The features of the film’s characterisation that impressed themselves most on me were the villainy of Gertrude, who (despite looking like a young Queen Mother) secures the kingdom at the cost of her daughter’s freedom to express her sexual desire for her fellow student at Wittenberg and fast friend Horatio. When Hamlet sets fire to part of the palace (with spectacular use of flares, giving off bright streams of smoke), killing Claudius and his drinking companions, Gertrude conspires with Laertes to ensure Hamlet dies in the duel. In this twisted, almost-Electra-complex, mother-daughter relationship, there was more than a smack of Mary Shelley’s Frankenstein and a foreshadowing of The Cabinet of Dr Caligari (released only three years later, the resonance for me may be explained by the fact that it’s the only other newly-scored silent film I’ve seen). Gertrude engaged in clinches with Claudius while Hamlets young and old chatted, bent over a table at the wedding banquet, and was glimpsed by her daughter through an arras almost copulating with her new husband. Surveillance and voyeurism were foregrounded in this production as in many others, with characters positioned in or looking out of windows and doorways. Claudius was a more hirsute Uncle Fester, only slightly less comical, but vastly more sinister, sourcing his poison from a pit of writhing snakes in Elsinore’s dungeon and nailing the stereotype of drumstick-crunching, beer-swilling Medieval glutton.
Hamlet was dying inside throughout, being slowly killed by the secret of her sex, her desire for Horatio, and jealousy at his blossoming love for Ophelia and subsequent grief at her death – perhaps more than by unassuageable grief for her father. Her sense of ‘lack’ included the absence of her father, the unattainability of Horatio, but not strength or courage. It was non-too-subtly symbolised in this Freudian-inflected example of German expressionism by her frequent knife-play as well as fondling and wringing of decorative furniture knobs. Unlike Viola’s Cesario, however, she never flinched at a sword-fight, although the film avoided placing her in choreography where her victory might look ridiculously, physically improbable e.g. forcing Claudius to drink form a poisoned chalice (instead she encouraged him to get so drunk that he was in capable of fleeing her firetrap).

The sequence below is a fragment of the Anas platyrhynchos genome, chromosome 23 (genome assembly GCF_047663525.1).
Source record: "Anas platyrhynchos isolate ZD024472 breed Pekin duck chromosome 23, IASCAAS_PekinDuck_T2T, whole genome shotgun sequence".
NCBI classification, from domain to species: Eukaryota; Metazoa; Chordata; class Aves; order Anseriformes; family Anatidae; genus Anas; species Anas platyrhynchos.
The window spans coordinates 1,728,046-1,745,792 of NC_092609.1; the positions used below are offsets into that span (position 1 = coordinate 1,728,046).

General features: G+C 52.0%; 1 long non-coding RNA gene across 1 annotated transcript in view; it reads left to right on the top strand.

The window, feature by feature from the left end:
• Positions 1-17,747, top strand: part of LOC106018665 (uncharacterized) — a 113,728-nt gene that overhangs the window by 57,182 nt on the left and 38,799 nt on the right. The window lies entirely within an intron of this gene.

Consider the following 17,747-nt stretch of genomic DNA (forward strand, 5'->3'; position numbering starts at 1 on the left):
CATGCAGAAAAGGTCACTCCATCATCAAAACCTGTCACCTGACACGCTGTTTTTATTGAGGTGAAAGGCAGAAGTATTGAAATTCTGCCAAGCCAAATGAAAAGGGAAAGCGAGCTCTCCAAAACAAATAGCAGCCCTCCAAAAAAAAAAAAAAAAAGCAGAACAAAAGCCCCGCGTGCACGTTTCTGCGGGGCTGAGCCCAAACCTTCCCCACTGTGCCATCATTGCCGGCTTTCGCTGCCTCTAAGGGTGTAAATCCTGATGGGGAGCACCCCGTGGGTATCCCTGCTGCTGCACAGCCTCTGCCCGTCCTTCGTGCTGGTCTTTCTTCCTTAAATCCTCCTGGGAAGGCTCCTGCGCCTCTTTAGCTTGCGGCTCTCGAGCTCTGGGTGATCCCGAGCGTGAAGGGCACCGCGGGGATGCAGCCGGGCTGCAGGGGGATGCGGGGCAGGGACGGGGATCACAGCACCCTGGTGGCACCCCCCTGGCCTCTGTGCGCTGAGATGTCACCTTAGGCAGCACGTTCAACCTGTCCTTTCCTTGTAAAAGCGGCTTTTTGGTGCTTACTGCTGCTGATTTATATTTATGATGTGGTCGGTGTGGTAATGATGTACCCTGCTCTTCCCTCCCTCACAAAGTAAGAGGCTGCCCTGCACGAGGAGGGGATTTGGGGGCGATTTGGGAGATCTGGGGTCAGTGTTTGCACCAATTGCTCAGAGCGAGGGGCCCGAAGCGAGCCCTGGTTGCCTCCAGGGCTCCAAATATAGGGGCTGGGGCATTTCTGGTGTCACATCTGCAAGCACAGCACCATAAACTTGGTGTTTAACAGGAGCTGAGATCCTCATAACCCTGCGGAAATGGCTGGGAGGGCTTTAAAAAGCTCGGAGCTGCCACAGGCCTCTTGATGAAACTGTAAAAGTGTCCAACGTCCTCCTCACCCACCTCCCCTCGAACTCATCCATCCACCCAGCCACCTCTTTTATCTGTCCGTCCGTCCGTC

Her clearly female body was frequently eroticised, most obviously when Horatio discovered her true sex while caressing her corpse (a boob-grab that squeezed a laugh from an otherwise studiously quiet audience) and arranged her draped over some steps, throat exposed and head tilted fully back. Her feigned madness, rendered through clowning rather than word play, was mixed with erotic appeal in a burlesque sequence where she beckoned Polonius and the doctor (who might have wandered in from the sleepwalking scene in Macbeth) towards her with her huge come-hither eyes, teased them as to the contents of a drawn-closed purse, before she opened it to reveal a bag of childish paper cut-outs, which she distributed to them (invoking, for me, the mad Ophelia’s symbolic giving of flowers – not fully performed in this film). But, as Buchanan had highlighted for us, erotic languor was not Nielsen’s only skill in this outing: she was brilliantly mischievous in her having the Rosencrantz and Guildenstern characters executed, emending Claudius’ written command to Fortinbras to have Hamlet executed to ‘Hamlet’s two companions’, her mock horror at their arrests was similarly deft. She was flamboyantly dismissive of Ophelia – flicking the latter’s plaits only to yawn with extravagant boredom rather than pursue flirtation.
As the camera closed in on dead Hamlet’s face and the lights came up, the audience applauded – unusual in the cinema today, if not in 1917 – showing their appreciation for the film, but especially for the musicians who had reimagined, even revivified, it. Harris gestured, like a conductor thanking their first violin, at the screen. These two striking occurrences demonstrated the way in which Silents Now plays with and blurs the boundaries of media and liveness. The rest of YorkShakes may not be Silents Now, but it is likely to be full of meaningful sound and fury.